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I am an anaesthetia doctor. There is, in fact, only mixed evidence of checklists actually helping in various health systems around the world. At a national level, Scotland began using checklists, but the whole health system and population is always in flux, so attribution of such a big change just to checklists is bold. It may also be that checklists do (temporarily?) improve broken or highly resource constrained peri-operative care: but this leaves open the question as to whether correcting underlying staff/morale/equipment/logistic problems would have, or should, play a role.

Checklists I have seen used during my career are often rushed through, with more time usually being spent appropriate to the complexity of a situation. Local culture will strongly impinge on effectiveness of (yet another?) checklist. The safety culture in medicine is improving dramatically, but there is tension between protocolizing everything into checklists, and individualizing care to each patient. AI will be part of the solution to this.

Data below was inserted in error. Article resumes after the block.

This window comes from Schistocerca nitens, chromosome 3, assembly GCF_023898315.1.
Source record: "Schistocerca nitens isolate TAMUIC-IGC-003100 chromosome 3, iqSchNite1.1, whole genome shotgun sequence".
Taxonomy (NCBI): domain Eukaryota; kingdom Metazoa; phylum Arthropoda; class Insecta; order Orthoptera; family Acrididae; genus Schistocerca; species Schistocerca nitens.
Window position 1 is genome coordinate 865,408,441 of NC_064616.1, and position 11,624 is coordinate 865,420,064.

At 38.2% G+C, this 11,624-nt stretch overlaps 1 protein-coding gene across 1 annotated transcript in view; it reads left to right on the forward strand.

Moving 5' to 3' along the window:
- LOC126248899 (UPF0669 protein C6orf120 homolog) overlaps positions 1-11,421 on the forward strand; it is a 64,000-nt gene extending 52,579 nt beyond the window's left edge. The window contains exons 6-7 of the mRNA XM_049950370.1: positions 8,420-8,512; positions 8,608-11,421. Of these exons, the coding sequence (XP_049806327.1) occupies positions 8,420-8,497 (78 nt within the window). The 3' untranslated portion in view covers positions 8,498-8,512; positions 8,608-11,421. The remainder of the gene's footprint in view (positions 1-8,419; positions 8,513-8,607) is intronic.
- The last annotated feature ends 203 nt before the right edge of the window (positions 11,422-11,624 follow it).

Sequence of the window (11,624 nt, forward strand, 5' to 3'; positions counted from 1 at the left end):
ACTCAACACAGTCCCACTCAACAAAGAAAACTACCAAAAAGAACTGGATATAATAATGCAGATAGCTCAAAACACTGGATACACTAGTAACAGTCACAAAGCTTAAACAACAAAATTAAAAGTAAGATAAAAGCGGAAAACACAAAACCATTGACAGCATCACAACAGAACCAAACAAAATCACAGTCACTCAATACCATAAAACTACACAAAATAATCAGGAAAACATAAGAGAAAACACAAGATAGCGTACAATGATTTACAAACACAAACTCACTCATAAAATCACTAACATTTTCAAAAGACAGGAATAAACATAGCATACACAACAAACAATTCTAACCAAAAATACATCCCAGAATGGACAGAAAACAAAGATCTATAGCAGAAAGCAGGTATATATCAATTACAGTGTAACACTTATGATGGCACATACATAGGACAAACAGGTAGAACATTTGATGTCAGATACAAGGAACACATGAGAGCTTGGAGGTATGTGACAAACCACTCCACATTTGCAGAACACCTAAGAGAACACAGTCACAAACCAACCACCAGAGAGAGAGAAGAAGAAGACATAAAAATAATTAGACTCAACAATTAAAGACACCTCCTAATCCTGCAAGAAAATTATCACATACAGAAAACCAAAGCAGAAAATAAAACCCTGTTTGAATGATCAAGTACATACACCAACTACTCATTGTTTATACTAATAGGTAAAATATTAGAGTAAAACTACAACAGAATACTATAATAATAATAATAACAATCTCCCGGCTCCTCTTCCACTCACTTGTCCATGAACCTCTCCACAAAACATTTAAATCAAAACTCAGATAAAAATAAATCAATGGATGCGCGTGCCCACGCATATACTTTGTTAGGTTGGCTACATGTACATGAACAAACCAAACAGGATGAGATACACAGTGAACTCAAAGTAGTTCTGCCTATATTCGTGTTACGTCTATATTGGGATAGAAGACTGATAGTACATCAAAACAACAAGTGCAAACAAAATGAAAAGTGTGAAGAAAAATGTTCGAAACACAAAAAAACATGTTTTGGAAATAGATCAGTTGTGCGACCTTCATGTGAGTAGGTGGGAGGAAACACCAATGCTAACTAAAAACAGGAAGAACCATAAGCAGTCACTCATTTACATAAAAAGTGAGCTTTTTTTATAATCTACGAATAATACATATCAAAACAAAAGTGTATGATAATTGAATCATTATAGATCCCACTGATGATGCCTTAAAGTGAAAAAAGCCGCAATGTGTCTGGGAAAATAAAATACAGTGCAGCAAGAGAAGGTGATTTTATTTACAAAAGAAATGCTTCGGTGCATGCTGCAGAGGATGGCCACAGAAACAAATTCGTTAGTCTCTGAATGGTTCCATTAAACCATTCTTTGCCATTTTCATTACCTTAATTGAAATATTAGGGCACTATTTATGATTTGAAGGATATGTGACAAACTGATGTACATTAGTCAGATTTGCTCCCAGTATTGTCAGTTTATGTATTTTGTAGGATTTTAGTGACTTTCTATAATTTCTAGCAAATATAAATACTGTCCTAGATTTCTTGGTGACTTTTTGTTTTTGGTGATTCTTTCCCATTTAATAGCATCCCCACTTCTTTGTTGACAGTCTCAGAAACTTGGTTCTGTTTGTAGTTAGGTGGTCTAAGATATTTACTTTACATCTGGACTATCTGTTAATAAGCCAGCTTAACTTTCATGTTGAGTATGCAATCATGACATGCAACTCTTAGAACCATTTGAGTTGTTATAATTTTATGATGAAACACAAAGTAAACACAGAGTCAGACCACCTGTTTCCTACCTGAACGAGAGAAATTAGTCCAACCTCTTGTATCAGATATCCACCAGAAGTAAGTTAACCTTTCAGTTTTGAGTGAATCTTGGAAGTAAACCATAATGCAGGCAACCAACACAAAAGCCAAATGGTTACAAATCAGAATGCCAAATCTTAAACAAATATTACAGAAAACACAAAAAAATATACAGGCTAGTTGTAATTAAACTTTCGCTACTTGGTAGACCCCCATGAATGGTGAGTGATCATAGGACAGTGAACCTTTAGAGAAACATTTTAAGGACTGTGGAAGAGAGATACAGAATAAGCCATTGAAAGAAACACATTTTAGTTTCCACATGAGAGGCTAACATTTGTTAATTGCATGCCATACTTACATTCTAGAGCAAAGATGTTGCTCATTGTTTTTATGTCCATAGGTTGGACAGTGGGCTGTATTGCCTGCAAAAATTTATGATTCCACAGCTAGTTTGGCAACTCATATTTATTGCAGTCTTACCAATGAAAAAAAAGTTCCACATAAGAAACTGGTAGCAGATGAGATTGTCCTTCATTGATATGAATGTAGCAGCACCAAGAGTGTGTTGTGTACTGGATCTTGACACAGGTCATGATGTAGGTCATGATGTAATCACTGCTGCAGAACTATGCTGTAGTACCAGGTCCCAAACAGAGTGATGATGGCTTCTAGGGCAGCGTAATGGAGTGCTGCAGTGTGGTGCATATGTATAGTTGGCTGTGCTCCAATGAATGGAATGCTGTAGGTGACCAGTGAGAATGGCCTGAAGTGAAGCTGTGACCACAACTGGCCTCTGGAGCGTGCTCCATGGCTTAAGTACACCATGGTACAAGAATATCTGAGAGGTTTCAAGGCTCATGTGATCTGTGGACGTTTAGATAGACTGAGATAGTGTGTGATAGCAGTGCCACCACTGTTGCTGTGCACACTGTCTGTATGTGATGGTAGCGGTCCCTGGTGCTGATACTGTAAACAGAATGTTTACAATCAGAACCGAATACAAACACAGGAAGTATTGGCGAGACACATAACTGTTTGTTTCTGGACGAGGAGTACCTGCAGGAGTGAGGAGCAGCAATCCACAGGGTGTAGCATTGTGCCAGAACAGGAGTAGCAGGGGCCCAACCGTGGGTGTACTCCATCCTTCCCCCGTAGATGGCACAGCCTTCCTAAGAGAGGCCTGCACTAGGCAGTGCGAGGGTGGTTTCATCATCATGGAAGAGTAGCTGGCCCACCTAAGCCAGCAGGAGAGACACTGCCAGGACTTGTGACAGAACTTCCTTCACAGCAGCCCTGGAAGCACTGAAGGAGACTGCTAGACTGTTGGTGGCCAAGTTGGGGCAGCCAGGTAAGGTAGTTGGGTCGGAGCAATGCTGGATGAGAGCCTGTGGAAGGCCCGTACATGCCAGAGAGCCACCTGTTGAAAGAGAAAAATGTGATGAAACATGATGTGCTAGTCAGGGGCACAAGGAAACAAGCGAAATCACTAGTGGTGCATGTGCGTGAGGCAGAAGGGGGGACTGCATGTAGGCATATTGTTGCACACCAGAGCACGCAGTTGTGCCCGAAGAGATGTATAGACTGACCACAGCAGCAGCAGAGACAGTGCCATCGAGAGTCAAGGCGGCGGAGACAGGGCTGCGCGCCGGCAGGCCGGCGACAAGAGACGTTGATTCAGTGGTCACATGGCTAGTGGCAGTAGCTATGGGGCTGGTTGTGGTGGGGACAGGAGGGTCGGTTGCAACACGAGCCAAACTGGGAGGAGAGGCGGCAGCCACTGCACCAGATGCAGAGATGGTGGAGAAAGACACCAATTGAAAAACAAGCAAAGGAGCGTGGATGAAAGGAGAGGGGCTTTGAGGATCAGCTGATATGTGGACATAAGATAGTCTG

An important checklist commonality in medicine is the request that _anyone_ should speak up if they think something is wrong. In analyzing situations where patients were harmed, e.g. wrong side surgery, it is common to hear that someone, a nurse, a technician, did notice, but was not empowered to speak up. As a doctor, I am used to the power to speak up and act, but I value others' eyes in many situations. More complex and highly dynamic medical situations will always require the attention, knowledge and skill of those involved.

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